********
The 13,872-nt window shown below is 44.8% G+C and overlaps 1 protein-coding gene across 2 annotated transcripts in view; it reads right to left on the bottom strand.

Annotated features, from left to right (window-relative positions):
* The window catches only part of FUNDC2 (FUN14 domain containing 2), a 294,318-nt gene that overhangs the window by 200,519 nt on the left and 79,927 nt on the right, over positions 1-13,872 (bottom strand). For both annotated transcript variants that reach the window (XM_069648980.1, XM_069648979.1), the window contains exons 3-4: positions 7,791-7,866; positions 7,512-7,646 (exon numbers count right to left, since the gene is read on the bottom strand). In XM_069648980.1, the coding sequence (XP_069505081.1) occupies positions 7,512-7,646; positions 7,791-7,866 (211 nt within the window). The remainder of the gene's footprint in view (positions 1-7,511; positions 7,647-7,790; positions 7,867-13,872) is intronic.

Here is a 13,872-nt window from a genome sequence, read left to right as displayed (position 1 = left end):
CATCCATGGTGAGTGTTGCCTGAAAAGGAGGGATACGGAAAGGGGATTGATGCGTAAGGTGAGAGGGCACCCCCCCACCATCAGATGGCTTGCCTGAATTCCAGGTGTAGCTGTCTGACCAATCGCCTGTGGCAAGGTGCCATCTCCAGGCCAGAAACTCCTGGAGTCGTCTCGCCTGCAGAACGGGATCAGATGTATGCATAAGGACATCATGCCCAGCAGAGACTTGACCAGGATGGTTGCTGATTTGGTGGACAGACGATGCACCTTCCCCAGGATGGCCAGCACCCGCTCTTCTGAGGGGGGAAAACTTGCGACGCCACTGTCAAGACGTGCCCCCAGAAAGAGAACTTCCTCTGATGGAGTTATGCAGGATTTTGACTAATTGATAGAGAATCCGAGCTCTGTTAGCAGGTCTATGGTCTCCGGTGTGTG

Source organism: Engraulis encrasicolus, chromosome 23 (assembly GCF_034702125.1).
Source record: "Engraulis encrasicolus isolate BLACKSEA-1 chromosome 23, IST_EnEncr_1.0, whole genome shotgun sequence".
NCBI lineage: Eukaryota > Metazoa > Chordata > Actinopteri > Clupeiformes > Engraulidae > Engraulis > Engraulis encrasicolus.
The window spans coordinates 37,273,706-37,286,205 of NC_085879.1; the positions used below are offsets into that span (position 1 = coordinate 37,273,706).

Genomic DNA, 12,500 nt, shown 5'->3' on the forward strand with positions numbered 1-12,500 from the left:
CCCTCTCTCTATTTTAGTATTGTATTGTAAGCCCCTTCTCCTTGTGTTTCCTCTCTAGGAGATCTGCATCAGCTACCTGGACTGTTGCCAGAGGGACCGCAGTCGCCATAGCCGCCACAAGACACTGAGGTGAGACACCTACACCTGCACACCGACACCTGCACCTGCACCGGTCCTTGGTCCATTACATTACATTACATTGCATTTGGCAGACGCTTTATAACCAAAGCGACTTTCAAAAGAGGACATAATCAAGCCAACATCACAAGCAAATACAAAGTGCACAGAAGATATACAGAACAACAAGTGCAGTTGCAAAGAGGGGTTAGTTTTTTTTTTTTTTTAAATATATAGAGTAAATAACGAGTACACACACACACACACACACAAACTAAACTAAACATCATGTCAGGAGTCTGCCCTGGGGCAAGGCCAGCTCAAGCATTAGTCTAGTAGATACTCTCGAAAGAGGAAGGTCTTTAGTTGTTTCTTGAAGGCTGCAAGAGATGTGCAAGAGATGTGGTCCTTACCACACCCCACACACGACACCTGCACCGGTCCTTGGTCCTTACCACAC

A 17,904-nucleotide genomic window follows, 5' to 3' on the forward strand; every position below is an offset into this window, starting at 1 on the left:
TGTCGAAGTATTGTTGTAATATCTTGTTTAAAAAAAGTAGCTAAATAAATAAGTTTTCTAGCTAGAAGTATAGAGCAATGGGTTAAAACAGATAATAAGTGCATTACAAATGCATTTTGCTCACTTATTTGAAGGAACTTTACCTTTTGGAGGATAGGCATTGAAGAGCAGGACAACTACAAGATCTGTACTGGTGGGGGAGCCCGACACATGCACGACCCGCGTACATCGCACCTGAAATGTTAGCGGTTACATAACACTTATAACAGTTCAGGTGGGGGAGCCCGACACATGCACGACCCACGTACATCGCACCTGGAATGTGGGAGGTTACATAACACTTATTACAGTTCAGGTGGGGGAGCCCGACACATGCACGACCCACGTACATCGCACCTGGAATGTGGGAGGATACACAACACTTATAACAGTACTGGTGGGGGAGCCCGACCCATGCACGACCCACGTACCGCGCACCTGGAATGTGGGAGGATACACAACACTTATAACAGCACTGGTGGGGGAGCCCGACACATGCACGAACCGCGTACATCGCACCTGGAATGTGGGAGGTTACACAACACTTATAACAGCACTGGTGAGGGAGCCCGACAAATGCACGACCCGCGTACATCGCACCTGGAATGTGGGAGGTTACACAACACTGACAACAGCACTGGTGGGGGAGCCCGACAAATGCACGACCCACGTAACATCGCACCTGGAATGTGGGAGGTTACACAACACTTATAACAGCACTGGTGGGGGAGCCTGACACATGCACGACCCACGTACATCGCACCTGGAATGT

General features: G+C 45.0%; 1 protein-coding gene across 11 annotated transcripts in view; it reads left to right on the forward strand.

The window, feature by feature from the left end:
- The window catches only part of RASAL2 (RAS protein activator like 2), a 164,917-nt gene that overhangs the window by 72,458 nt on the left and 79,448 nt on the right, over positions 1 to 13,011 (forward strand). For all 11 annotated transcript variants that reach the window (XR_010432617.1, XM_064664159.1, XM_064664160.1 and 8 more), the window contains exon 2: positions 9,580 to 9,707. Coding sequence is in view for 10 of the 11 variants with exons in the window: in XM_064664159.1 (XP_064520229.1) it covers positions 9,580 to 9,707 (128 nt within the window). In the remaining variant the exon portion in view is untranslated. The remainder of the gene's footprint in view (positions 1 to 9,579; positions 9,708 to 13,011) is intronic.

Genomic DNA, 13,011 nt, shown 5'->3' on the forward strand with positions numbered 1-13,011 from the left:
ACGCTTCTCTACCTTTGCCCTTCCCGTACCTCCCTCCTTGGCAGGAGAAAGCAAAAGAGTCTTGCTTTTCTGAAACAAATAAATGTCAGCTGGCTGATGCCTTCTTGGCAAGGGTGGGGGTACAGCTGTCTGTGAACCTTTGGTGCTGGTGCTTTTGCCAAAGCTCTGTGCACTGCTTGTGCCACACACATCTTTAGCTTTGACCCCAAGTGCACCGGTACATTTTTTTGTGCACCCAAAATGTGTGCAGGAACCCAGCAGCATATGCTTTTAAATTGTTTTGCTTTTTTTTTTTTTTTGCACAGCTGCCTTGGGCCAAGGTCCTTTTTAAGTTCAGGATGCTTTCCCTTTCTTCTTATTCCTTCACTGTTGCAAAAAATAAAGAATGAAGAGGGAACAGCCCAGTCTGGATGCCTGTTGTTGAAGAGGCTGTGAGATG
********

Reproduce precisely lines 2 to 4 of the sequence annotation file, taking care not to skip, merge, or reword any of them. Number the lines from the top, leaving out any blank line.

Annotated features, from left to right (window-relative positions):
* The window catches only part of FUNDC2 (FUN14 domain containing 2), a 294,318-nt gene that overhangs the window by 200,519 nt on the left and 79,927 nt on the right, over positions 1-13,872 (bottom strand). For both annotated transcript variants that reach the window (XM_069648980.1, XM_069648979.1), the window contains exons 3-4: positions 7,791-7,866; positions 7,512-7,646 (exon numbers count right to left, since the gene is read on the bottom strand). In XM_069648980.1, the coding sequence (XP_069505081.1) occupies positions 7,512-7,646; positions 7,791-7,866 (211 nt within the window). The remainder of the gene's footprint in view (positions 1-7,511; positions 7,647-7,790; positions 7,867-13,872) is intronic.

Here is a 13,872-nt window from a genome sequence, read left to right as displayed (position 1 = left end):